Federal Government Provides Updates on Economic Response Plan


On April 1, the Government of Canada provided updates on support measures included in its COVID-19 Economic Response Plan. 

In a press conference, Minister of Finance, Bill Morneau, provided further details on the Canada Emergency Wage Subsidy, which will provide 75-per-cent of each employee’s salary for all businesses — regardless of size — who have lost a minimum of 30 per cent of their gross revenue based on a year-over-year comparison of revenues. Businesses will have to reapply on a monthly basis. The subsidy, which will be backdated to March 15, will cover up to three months and will be on the first $58,700 earned — allowing for up to $847 a week.

Morneau noted there will be processes put in place for those businesses that can’t use the year-over-year model to demonstrate their revenue loss (e.g. start-ups).

“For a business that just started up in the last year, we’re working on how to deal with that,” Morneau explained. “We’re in an unprecedented situation; we’re coming up with programs that, in a regular time period, might take a year or a couple of years to develop, over the course of a week…We’ll get the administrative details out as rapidly as possible.”

Businesses will be able to apply for the subsidy through the Canada Revenue Agency (CRA) portal “soon” and funds are expected to be available in “approximately six weeks.”

“We’re working hard to make sure we have a way for people to get money if they’re finding that they just don’t have any resources as a result of COVID-19 and that’s our Canada Emergency Response Benefit (CERB). We’ll have that system up and running over the course of the next week, so people can actually get access to funds,” said Morneau. “We’re also putting in place a Canada Emergency Wage Subsidy. [This] allows companies to make sure they can bring their employees back on staff and [ensures] they get a wage subsidy of up to 75 per cent of pre-crisis wages, up to $847. This is not just for companies, it’s for non-profits [and other] organizations that have seen a significant decrease in their revenue because of this crisis. And finally, for businesses, small and large, we’re finding a way to ensure they can have credit through this very challenging time.”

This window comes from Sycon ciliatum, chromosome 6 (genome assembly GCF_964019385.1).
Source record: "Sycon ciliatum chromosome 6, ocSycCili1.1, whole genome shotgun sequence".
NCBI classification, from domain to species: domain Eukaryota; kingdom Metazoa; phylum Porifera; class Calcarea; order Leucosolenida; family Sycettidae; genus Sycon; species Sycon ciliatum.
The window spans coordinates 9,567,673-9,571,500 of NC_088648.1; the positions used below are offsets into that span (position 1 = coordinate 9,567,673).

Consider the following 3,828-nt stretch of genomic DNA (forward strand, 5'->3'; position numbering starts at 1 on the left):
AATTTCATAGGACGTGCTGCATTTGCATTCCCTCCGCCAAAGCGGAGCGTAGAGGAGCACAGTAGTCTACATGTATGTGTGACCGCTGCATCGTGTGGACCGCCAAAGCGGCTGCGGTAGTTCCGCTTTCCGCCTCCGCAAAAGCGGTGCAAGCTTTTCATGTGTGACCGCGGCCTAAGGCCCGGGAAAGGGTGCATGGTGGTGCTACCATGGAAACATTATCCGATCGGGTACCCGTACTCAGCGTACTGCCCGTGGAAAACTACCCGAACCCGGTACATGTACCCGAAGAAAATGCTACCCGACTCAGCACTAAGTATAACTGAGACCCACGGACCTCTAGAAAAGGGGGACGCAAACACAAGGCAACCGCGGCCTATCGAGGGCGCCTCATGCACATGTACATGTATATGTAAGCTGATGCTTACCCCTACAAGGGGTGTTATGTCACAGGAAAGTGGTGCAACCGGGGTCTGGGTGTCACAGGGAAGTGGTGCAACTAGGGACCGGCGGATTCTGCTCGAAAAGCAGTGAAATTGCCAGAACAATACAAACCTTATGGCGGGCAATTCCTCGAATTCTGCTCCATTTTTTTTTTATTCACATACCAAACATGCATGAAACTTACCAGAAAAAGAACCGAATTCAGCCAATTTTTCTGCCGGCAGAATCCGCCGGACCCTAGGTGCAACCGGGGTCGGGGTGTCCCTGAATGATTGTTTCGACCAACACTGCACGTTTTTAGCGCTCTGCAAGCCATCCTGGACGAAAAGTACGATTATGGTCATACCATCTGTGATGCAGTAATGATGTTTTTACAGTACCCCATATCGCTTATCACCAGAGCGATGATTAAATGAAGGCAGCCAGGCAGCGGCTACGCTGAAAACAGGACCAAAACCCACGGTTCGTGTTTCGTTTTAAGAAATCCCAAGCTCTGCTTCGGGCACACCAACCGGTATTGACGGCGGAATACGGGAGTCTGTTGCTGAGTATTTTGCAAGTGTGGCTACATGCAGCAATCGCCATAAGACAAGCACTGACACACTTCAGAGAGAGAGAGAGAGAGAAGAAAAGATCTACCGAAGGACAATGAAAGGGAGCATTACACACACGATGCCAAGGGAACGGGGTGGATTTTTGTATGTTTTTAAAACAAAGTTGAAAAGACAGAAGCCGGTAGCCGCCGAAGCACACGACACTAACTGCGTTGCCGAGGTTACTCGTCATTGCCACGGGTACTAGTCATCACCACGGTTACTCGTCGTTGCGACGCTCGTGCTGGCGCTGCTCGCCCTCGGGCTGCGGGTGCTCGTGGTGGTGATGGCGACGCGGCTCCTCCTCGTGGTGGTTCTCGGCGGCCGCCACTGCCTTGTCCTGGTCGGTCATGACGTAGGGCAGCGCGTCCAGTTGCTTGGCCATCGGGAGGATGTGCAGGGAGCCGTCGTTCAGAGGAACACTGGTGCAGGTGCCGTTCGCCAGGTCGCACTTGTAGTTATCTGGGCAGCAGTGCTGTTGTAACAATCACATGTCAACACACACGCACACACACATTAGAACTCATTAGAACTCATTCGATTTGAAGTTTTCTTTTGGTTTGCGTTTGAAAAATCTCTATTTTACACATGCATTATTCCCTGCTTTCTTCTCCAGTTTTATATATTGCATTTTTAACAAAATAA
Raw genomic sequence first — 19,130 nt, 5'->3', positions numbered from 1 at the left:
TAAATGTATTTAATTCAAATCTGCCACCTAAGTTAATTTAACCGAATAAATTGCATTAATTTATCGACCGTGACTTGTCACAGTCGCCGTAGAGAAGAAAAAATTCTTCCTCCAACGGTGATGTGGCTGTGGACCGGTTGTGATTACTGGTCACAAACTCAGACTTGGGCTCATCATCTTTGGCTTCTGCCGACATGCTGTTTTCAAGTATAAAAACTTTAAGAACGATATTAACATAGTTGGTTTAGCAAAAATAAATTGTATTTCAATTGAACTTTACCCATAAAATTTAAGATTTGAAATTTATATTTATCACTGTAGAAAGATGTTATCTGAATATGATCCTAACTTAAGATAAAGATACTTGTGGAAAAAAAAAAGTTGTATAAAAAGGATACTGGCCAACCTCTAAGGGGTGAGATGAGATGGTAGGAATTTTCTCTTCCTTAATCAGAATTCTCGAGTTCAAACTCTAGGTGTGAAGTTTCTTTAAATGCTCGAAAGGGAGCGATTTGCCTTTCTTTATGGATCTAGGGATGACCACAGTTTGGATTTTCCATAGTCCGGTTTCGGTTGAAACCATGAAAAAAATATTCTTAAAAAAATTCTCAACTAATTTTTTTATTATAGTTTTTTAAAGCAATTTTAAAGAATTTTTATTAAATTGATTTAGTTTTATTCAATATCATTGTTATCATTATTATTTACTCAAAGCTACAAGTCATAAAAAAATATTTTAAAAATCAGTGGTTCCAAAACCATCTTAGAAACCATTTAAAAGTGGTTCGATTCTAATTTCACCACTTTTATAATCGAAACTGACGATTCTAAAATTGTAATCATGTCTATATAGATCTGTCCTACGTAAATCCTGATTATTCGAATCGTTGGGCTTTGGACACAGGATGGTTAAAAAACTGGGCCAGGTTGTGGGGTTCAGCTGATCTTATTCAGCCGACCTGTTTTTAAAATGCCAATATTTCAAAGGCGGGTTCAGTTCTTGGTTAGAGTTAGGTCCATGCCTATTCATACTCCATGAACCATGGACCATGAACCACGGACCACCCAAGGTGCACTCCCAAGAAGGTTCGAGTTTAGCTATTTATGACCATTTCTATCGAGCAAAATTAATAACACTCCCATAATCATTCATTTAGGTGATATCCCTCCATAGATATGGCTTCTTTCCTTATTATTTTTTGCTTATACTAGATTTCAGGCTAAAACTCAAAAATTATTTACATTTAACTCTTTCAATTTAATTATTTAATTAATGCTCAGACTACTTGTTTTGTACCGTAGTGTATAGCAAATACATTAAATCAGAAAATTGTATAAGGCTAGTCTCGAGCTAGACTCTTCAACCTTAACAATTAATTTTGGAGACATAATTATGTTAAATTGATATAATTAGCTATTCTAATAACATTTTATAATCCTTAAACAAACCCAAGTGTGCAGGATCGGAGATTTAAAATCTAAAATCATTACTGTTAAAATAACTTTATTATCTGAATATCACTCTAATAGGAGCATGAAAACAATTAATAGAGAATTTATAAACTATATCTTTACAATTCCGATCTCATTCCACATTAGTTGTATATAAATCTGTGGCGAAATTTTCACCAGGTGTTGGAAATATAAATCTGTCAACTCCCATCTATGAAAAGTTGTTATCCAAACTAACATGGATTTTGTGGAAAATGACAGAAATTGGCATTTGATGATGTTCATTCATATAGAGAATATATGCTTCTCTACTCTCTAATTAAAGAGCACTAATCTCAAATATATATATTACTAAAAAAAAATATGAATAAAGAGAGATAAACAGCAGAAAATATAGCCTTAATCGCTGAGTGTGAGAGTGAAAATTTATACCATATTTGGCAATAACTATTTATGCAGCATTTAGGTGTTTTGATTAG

It was also announced that Canadians will be able to apply for CERB as of April 6,at canada.ca/coronavirus. The CERB will support Canadians who have lost their income because of COVID-19 by providing $2,000 a month for up to four months.

“From the beginning, we’ve been committed to supporting all Canadians who are unable to work due to the COVID-19 pandemic,” said Carla Qualtrough, Minister of Employment, Workforce Development and Disability Inclusion. “No one should have to worry about paying their rent or mortgage or supporting their families. The design of the CERB is being kept as simple as possible to make it quick and easy to access for all Canadian workers.”

In an effort to ensure Canadians receive the money they’re entitled to as quickly as possible, the CERB is being jointly administered by Service Canada and the CRA.

All eligible workers, whether or not they’re eligible for Employment Insurance, will apply through a simplified application process. Applications will be accepted starting April 6, 2020. There’s no waiting period and direct-deposit payments will be delivered within three business days of applicants being eligible to receive it. Cheques will be distributed within 10 days.

Those eligible for the CERB include: 

  • workers, including those who are self-employed, who must stop working due to COVID-19 and do not have access to paid leave or other income support
  • workers who lost their employment, as well as workers who are sick, quarantined or taking care of someone who is sick with COVID-19
  • working parents who must stay home without pay to care for children that are sick or need additional care because of school and daycare closures
  • workers who still have their employment but are not being paid because there is currently not sufficient work and their employer has asked them not to come to work

“We know we need to bridge our way through this,” added Morneau. “We’ll be there to support people in this crisis. We’re going to continue to consider the next steps that we might need to take as this crisis unfolds and we’ll be open to new measures appropriate to the challenges that we face, because we’re going to have Canadians’ backs during this time of crisis.”

This site uses Akismet to reduce spam. Learn how your comment data is processed.